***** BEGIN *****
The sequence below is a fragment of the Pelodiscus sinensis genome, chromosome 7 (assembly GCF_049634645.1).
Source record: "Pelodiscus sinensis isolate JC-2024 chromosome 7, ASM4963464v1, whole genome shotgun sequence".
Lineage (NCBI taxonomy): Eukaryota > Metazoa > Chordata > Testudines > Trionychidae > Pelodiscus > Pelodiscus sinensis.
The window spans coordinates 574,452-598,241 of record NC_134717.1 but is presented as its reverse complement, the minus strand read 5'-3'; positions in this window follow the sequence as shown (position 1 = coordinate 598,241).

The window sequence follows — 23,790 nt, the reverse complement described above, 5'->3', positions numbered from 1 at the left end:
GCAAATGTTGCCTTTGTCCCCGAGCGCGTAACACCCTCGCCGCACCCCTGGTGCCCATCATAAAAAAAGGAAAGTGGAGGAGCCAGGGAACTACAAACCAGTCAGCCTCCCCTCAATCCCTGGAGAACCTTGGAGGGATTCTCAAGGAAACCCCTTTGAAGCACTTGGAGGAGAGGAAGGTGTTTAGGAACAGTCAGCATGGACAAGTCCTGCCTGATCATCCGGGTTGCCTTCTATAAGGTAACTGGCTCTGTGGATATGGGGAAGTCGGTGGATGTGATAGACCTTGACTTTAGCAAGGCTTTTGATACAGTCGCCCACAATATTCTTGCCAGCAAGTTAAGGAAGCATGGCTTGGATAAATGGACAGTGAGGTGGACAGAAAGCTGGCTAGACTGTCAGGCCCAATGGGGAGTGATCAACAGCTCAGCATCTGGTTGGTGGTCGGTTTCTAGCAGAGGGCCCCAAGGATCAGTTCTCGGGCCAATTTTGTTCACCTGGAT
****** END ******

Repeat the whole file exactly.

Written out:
The sequence below is a fragment of the Pelodiscus sinensis genome, chromosome 7 (assembly GCF_049634645.1).
Source record: "Pelodiscus sinensis isolate JC-2024 chromosome 7, ASM4963464v1, whole genome shotgun sequence".
Lineage (NCBI taxonomy): Eukaryota > Metazoa > Chordata > Testudines > Trionychidae > Pelodiscus > Pelodiscus sinensis.
The window spans coordinates 574,452-598,241 of record NC_134717.1 but is presented as its reverse complement, the minus strand read 5'-3'; positions in this window follow the sequence as shown (position 1 = coordinate 598,241).

The window sequence follows — 23,790 nt, the reverse complement described above, 5'->3', positions numbered from 1 at the left end:
GCAAATGTTGCCTTTGTCCCCGAGCGCGTAACACCCTCGCCGCACCCCTGGTGCCCATCATAAAAAAAGGAAAGTGGAGGAGCCAGGGAACTACAAACCAGTCAGCCTCCCCTCAATCCCTGGAGAACCTTGGAGGGATTCTCAAGGAAACCCCTTTGAAGCACTTGGAGGAGAGGAAGGTGTTTAGGAACAGTCAGCATGGACAAGTCCTGCCTGATCATCCGGGTTGCCTTCTATAAGGTAACTGGCTCTGTGGATATGGGGAAGTCGGTGGATGTGATAGACCTTGACTTTAGCAAGGCTTTTGATACAGTCGCCCACAATATTCTTGCCAGCAAGTTAAGGAAGCATGGCTTGGATAAATGGACAGTGAGGTGGACAGAAAGCTGGCTAGACTGTCAGGCCCAATGGGGAGTGATCAACAGCTCAGCATCTGGTTGGTGGTCGGTTTCTAGCAGAGGGCCCCAAGGATCAGTTCTCGGGCCAATTTTGTTCACCTGGAT